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MUSINGS IN Cb: “The Straw Man and Kwanzaa”

If you are reading this, you too are likely fortunate enough to have lived during various periods of black history and part of the Civil Rights Era in the USA.

Activism in that era was focused upon different issues than those we deal with today. It’s okay and necessary for us all to confront that difficult history, if we are to genuinely move past such limitations in our lifetime. 

To throw out negative reference to the Black Panthers (or use the term Black Separatist) to define someone without reference to that particular movement within proper context of the societal paradigm, is not a good thing because most people don’t know the actual history of that part of our 20th Century societal history in the USA. 

If you go back to that era as a reference, you may also ask: “Why were there ‘60s race riots at all?” Since I did not grow up in an urban environment during my youth, I personally had to read, research and subsequently learn this aspect of our history myself.  

However, even those facts do not negate the necessity for all of us to bluntly address those type social ills that many (red, yellow, black and white) are still uncomfortably dealing with objectively and in a proper contextual perspective. 

And, I know I am old enough to know that essential part of our national history from having been alive then and actually experiencing it. From such an informed perspective, I am skeptical of those who opinionatedly dismiss Kwanzaa as reverse racist, as not very genuine or contextual. 

If people will read all of the stated documentation and history, that says what Kwanzaa is about for themselves and then decide for themselves whether they will observe Kwanzaa or not, they would find only all positive attributes to meditate upon, regardless of our respective colors.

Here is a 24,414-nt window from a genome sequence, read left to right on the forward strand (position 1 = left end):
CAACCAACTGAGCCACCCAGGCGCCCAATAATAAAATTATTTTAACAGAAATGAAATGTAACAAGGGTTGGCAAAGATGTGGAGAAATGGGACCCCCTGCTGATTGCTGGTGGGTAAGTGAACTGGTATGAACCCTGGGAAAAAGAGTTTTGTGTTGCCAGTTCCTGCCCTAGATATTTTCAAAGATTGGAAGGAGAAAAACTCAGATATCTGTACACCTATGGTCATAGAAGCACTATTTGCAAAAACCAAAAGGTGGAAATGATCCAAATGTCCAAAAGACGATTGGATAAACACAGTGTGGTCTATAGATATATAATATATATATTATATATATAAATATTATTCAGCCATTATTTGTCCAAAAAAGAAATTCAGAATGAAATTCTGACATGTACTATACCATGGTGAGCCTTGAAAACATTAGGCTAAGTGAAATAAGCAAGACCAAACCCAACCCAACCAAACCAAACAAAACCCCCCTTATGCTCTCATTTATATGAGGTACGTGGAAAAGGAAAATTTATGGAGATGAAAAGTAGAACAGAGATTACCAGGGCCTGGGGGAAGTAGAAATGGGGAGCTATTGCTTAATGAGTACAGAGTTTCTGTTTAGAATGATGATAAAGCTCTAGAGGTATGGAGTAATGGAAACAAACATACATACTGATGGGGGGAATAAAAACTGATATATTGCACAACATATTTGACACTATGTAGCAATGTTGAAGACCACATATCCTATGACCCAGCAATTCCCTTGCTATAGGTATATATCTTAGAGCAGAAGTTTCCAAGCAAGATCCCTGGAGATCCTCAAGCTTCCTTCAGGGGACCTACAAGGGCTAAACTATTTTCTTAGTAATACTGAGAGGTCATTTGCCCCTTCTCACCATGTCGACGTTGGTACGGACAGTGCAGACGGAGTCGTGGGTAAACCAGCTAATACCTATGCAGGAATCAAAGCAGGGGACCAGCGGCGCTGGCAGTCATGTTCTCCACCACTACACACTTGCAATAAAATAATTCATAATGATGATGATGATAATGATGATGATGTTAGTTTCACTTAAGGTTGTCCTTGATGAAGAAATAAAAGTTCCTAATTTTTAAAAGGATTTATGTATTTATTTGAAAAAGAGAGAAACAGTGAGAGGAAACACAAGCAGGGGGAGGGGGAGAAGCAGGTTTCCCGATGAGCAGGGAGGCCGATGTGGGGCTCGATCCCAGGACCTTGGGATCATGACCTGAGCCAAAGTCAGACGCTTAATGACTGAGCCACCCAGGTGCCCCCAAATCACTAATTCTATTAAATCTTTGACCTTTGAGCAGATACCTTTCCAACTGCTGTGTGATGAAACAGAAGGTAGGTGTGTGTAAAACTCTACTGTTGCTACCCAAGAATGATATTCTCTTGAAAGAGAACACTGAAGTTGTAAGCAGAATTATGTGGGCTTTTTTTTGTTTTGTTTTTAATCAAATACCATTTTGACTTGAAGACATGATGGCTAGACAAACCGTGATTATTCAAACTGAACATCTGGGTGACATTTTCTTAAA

My family tries to live by the type tenants Kwanzaa promotes each and every day of the year, but we do not officially celebrate Kwanzaa.

The positive aspects of Kwanzaa are based upon African communal values and deal with important issues in all aspects of our society, include attributes for all people to consider, and, especially provide positive tenants to inculcate within the inherent dynamics found within the modern black community. 

Celebrating such positive qualities and values by any group in any country, should be welcomed in context with the era. 

I agree with any of you (who despise racism of any form) and join you in your call – “Let’s stamp out racism in our lifetime”. 

Kwanzaa is not racist. 

We have to get past this type of reach, and on to the next level of dialog, if we are to move forward. 

Peace, Cb

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(“Straw man” = By exaggerating, misrepresenting, or just completely fabricating someone’s argument, it’s much easier to present your own position as being reasonable, but this kind of dishonesty serves to undermine honest rational debate.)